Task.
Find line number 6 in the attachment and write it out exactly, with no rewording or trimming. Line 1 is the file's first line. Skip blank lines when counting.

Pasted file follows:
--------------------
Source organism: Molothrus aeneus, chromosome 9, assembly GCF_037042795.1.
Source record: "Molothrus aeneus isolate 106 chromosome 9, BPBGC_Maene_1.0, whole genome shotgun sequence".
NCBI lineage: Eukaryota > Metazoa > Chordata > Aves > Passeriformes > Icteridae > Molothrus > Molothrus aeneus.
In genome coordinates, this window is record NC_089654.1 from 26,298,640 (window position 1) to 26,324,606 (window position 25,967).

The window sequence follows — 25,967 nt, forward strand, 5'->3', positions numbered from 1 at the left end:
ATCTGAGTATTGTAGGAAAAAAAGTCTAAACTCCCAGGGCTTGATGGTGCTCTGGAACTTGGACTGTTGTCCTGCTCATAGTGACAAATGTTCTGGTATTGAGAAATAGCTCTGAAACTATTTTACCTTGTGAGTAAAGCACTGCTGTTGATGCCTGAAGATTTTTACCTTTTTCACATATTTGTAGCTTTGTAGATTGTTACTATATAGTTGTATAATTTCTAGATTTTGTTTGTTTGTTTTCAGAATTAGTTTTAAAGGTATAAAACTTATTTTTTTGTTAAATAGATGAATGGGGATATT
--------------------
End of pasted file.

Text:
ATCTGAGTATTGTAGGAAAAAAAGTCTAAACTCCCAGGGCTTGATGGTGCTCTGGAACTTGGACTGTTGTCCTGCTCATAGTGACAAATGTTCTGGTATTGAGAAATAGCTCTGAAACTATTTTACCTTGTGAGTAAAGCACTGCTGTTGATGCCTGAAGATTTTTACCTTTTTCACATATTTGTAGCTTTGTAGATTGTTACTATATAGTTGTATAATTTCTAGATTTTGTTTGTTTGTTTTCAGAATTAGTTTTAAAGGTATAAAACTTATTTTTTTGTTAAATAGATGAATGGGGATATT